On a lush, Caribbean island a deranged scientist creates a deadly genetic aberration: half-rat, half-monkey - Ratman (Nelson De La Rosa)! We know the scientist is deranged because he genuinely thinks this crackpot creation will win him the Nobel Prize. “They all thought I was a fool”, he cackles, quoting from the Mad Scientists’ Book of Verse. “But we’ll show them, won’t we?” The pint-sized mutant immediately goes on a killing spree, targeting a trio of glamorous fashion models, led by photographer, Mark (Werner Procath). When the most celebrated model, Marilyn (Eva Grimaldi) is mistakenly reported as dead, her sister Terry (Janet Agren) arrives on the island. Terry hooks up with wisecracking crime writer, Fred Williams (the late, great David Warbeck) and together they follow a bloody trail wrought by the ravenous Ratman.
Never before released in the UK, Shameless Screen Entertainment are touting Ratman (known in Italian as: Quella Villa In Fondo Al Parco) as a “forgotten classic”, but only die-hard fans of Italian trash will derive anything other than boredom. There is a good reason this stayed buried for twenty years. While ridiculous, the premise sort of works on a b-movie level, but as scripted by Dardano Sacchetti and Elsa Briganti, who enjoyed great success with their run of gothic horrors for Lucio Fulci, the film outstays its welcome even at a scant 78 minutes. Characters are deeply dull, there is padding aplenty courtesy of Marilyn’s tedious glamour shoots (complete with ’80s rock music), and disparate plot strands that stubbornly refuse to gel. Early on, Mark spies the Ratman lurking in the corner of a photograph. Despite his suspicions, he never mentions it again and is abruptly bumped off in the third act. The cops haul Terry into the morgue with hilarious frequency, each time mistakenly identifying a corpse as her sister until eventually, like the audience, she yells enough is enough.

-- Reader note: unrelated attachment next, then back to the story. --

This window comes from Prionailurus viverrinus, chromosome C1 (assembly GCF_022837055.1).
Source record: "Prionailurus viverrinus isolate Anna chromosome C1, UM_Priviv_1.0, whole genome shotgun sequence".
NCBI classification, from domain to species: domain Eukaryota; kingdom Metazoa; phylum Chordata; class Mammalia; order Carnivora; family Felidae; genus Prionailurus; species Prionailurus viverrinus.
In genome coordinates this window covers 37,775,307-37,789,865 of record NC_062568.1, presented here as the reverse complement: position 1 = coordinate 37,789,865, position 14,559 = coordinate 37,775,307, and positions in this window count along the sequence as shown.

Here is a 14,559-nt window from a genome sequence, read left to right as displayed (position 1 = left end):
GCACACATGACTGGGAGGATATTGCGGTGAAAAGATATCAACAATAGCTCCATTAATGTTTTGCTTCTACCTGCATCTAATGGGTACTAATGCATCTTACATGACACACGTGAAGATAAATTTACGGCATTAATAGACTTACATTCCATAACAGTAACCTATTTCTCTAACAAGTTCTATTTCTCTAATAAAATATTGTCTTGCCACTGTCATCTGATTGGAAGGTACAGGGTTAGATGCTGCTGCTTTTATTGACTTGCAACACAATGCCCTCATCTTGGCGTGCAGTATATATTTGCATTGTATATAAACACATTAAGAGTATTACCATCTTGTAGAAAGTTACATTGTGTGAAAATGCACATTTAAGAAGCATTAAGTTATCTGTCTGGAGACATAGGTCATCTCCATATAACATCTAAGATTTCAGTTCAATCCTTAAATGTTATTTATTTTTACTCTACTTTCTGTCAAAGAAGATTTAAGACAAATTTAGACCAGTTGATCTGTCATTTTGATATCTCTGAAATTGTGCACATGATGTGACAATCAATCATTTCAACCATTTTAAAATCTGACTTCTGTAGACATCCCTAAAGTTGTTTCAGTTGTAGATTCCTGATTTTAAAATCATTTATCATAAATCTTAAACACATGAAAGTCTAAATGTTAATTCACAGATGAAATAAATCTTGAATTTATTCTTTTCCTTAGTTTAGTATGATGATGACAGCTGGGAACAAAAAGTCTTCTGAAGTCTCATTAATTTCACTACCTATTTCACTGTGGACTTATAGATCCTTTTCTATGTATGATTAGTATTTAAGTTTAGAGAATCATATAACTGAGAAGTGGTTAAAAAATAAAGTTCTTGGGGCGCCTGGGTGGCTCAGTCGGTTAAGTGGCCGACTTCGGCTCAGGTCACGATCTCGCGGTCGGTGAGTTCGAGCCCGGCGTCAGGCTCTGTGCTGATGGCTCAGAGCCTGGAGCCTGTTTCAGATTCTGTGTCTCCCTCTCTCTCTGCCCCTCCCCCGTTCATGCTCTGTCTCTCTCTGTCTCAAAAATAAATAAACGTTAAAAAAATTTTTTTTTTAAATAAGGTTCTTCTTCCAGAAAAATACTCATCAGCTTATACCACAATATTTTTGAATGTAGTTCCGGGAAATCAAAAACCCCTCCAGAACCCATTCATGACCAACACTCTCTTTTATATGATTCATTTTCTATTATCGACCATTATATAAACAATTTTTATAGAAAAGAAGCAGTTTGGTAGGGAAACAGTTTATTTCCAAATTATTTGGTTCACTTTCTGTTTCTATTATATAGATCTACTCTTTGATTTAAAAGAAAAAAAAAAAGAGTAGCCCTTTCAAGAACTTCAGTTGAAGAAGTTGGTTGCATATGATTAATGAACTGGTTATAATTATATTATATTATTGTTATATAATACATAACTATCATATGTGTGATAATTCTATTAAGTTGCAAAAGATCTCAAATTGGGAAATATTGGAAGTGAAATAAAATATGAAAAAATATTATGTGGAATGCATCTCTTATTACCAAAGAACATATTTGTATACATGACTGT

Italian cult film stars Janet Agren and David Warbeck already battled sewer mutants in Panico (1982), but have surprisingly little interaction with the main story. The bulk of the action rests with Eva Grimaldi, whose career started off on a high with Federico Fellini’s Intervista (1987), but seemingly went downhill quite soon. Grimaldi soaps herself up whilst eyeballed by Ratman in a lingering showering scene that may briefly keep some viewers awake. She spends the protracted final sequence shrieking hysterically as he pops out of cupboards, drawers, handbags (!), and a refrigerator. The star turn here is Nelson De La Rosa, who earned cult notoriety as Marlon Brando’s sidekick in The Island of Dr. Moreau (1996). Director Giuliano Carnimeo utilizes extreme close-ups on eyeballs, P.O.V. shots and a moody synth score, but the sight of a dwarf actor, blacked up, with rodent teeth remains in questionable taste. Still, this is an exploitation movie. It’s worth repeating that anyone who expects to win a Nobel Prize for creating a rat-mutant whose talons secrete a deadly toxin, is severely deluded. “He has the instinct of a rat and the intelligence of a monkey. That’s quite a combination. A dangerous combination!” Another classic line from our mad scientist (of whom I’ve grown quite fond).
David Warbeck later described Carmineo as “a bit of a lost cause”, and claimed producer Fabrizio De Angelis stepped in to salvage the movie. Carmineo (or is it De Angelis?) pulls off an effective sequence wherein one model is stalked by a knife wielding maniac, only to be slaughtered by the Ratman instead. Certain sequences have an irrational, nightmarish quality that works well in spots, but the idiotic, would-be shock ending remains inexcusable. The Ratman stashes himself inside Terry’s luggage and we freeze-frame on an airplane accompanied by the sound of passengers screaming. It’s frustratingly inconclusive for anyone still following the plot, and plain dumb for everyone else. Hopefully someone sat on him.